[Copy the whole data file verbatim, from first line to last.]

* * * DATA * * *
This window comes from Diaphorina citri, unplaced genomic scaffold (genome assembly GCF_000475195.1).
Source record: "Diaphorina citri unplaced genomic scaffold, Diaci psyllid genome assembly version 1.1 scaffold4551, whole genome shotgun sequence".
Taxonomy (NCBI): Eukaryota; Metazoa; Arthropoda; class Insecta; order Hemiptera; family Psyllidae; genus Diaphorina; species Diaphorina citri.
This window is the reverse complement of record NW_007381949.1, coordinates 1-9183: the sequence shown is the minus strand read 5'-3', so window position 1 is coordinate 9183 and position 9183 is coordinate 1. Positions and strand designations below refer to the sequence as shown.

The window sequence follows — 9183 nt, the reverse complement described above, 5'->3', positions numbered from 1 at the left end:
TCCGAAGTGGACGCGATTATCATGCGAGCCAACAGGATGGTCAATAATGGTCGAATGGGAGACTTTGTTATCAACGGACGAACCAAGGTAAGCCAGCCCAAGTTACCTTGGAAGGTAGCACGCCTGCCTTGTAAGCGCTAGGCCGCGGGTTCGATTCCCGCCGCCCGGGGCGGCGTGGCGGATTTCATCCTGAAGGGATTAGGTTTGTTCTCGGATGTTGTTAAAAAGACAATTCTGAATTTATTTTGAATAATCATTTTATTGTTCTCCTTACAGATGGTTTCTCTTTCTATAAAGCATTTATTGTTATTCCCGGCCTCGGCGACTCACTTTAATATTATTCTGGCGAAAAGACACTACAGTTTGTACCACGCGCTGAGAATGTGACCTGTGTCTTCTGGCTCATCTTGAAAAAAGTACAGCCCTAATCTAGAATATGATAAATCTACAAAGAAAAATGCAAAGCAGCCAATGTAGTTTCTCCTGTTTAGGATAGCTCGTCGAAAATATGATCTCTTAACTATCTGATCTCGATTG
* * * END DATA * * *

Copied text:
This window comes from Diaphorina citri, unplaced genomic scaffold (genome assembly GCF_000475195.1).
Source record: "Diaphorina citri unplaced genomic scaffold, Diaci psyllid genome assembly version 1.1 scaffold4551, whole genome shotgun sequence".
Taxonomy (NCBI): Eukaryota; Metazoa; Arthropoda; class Insecta; order Hemiptera; family Psyllidae; genus Diaphorina; species Diaphorina citri.
This window is the reverse complement of record NW_007381949.1, coordinates 1-9183: the sequence shown is the minus strand read 5'-3', so window position 1 is coordinate 9183 and position 9183 is coordinate 1. Positions and strand designations below refer to the sequence as shown.

The window sequence follows — 9183 nt, the reverse complement described above, 5'->3', positions numbered from 1 at the left end:
TCCGAAGTGGACGCGATTATCATGCGAGCCAACAGGATGGTCAATAATGGTCGAATGGGAGACTTTGTTATCAACGGACGAACCAAGGTAAGCCAGCCCAAGTTACCTTGGAAGGTAGCACGCCTGCCTTGTAAGCGCTAGGCCGCGGGTTCGATTCCCGCCGCCCGGGGCGGCGTGGCGGATTTCATCCTGAAGGGATTAGGTTTGTTCTCGGATGTTGTTAAAAAGACAATTCTGAATTTATTTTGAATAATCATTTTATTGTTCTCCTTACAGATGGTTTCTCTTTCTATAAAGCATTTATTGTTATTCCCGGCCTCGGCGACTCACTTTAATATTATTCTGGCGAAAAGACACTACAGTTTGTACCACGCGCTGAGAATGTGACCTGTGTCTTCTGGCTCATCTTGAAAAAAGTACAGCCCTAATCTAGAATATGATAAATCTACAAAGAAAAATGCAAAGCAGCCAATGTAGTTTCTCCTGTTTAGGATAGCTCGTCGAAAATATGATCTCTTAACTATCTGATCTCGATTG